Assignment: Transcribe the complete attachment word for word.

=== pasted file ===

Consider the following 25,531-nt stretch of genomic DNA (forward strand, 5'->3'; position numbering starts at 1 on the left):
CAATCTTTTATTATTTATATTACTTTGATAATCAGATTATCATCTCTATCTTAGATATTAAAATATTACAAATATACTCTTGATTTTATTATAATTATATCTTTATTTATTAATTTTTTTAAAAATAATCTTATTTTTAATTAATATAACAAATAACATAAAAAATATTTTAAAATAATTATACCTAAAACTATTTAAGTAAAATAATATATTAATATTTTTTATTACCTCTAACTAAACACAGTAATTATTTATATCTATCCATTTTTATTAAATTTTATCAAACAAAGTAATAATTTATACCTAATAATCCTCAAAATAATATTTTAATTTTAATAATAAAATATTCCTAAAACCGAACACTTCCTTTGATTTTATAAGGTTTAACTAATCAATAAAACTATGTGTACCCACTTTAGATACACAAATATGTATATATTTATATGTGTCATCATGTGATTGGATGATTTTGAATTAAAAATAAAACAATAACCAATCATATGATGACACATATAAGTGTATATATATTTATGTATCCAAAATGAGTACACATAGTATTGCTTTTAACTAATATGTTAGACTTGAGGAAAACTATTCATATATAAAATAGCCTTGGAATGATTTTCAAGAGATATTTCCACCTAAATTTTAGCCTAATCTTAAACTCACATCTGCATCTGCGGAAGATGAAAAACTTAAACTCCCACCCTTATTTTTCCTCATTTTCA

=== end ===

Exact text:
Consider the following 25,531-nt stretch of genomic DNA (forward strand, 5'->3'; position numbering starts at 1 on the left):
CAATCTTTTATTATTTATATTACTTTGATAATCAGATTATCATCTCTATCTTAGATATTAAAATATTACAAATATACTCTTGATTTTATTATAATTATATCTTTATTTATTAATTTTTTTAAAAATAATCTTATTTTTAATTAATATAACAAATAACATAAAAAATATTTTAAAATAATTATACCTAAAACTATTTAAGTAAAATAATATATTAATATTTTTTATTACCTCTAACTAAACACAGTAATTATTTATATCTATCCATTTTTATTAAATTTTATCAAACAAAGTAATAATTTATACCTAATAATCCTCAAAATAATATTTTAATTTTAATAATAAAATATTCCTAAAACCGAACACTTCCTTTGATTTTATAAGGTTTAACTAATCAATAAAACTATGTGTACCCACTTTAGATACACAAATATGTATATATTTATATGTGTCATCATGTGATTGGATGATTTTGAATTAAAAATAAAACAATAACCAATCATATGATGACACATATAAGTGTATATATATTTATGTATCCAAAATGAGTACACATAGTATTGCTTTTAACTAATATGTTAGACTTGAGGAAAACTATTCATATATAAAATAGCCTTGGAATGATTTTCAAGAGATATTTCCACCTAAATTTTAGCCTAATCTTAAACTCACATCTGCATCTGCGGAAGATGAAAAACTTAAACTCCCACCCTTATTTTTCCTCATTTTCA